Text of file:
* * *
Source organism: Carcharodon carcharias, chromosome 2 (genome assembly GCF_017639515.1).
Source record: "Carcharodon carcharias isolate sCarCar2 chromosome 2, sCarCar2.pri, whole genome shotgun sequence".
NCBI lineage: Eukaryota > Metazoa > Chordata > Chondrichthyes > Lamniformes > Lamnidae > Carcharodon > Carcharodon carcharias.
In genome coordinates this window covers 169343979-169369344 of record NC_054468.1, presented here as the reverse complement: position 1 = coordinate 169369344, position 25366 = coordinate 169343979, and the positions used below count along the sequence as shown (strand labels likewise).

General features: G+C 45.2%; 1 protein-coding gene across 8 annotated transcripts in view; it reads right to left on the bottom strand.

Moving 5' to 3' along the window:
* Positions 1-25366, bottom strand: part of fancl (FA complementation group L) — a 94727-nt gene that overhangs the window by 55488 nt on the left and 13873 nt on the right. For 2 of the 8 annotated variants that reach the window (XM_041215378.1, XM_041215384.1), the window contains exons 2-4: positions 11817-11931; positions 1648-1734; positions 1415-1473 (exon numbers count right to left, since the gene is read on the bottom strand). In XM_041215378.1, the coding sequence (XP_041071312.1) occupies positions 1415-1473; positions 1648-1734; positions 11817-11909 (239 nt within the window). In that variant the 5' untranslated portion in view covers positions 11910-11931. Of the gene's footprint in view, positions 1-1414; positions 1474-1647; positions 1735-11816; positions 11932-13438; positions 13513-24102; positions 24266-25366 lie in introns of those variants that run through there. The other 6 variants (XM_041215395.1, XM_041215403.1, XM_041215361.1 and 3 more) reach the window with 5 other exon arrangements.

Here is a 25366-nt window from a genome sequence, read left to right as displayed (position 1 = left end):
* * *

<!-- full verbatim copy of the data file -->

Source organism: Carcharodon carcharias, chromosome 2 (genome assembly GCF_017639515.1).
Source record: "Carcharodon carcharias isolate sCarCar2 chromosome 2, sCarCar2.pri, whole genome shotgun sequence".
NCBI lineage: Eukaryota > Metazoa > Chordata > Chondrichthyes > Lamniformes > Lamnidae > Carcharodon > Carcharodon carcharias.
In genome coordinates this window covers 169343979-169369344 of record NC_054468.1, presented here as the reverse complement: position 1 = coordinate 169369344, position 25366 = coordinate 169343979, and the positions used below count along the sequence as shown (strand labels likewise).

General features: G+C 45.2%; 1 protein-coding gene across 8 annotated transcripts in view; it reads right to left on the bottom strand.

Moving 5' to 3' along the window:
* Positions 1-25366, bottom strand: part of fancl (FA complementation group L) — a 94727-nt gene that overhangs the window by 55488 nt on the left and 13873 nt on the right. For 2 of the 8 annotated variants that reach the window (XM_041215378.1, XM_041215384.1), the window contains exons 2-4: positions 11817-11931; positions 1648-1734; positions 1415-1473 (exon numbers count right to left, since the gene is read on the bottom strand). In XM_041215378.1, the coding sequence (XP_041071312.1) occupies positions 1415-1473; positions 1648-1734; positions 11817-11909 (239 nt within the window). In that variant the 5' untranslated portion in view covers positions 11910-11931. Of the gene's footprint in view, positions 1-1414; positions 1474-1647; positions 1735-11816; positions 11932-13438; positions 13513-24102; positions 24266-25366 lie in introns of those variants that run through there. The other 6 variants (XM_041215395.1, XM_041215403.1, XM_041215361.1 and 3 more) reach the window with 5 other exon arrangements.

Here is a 25366-nt window from a genome sequence, read left to right as displayed (position 1 = left end):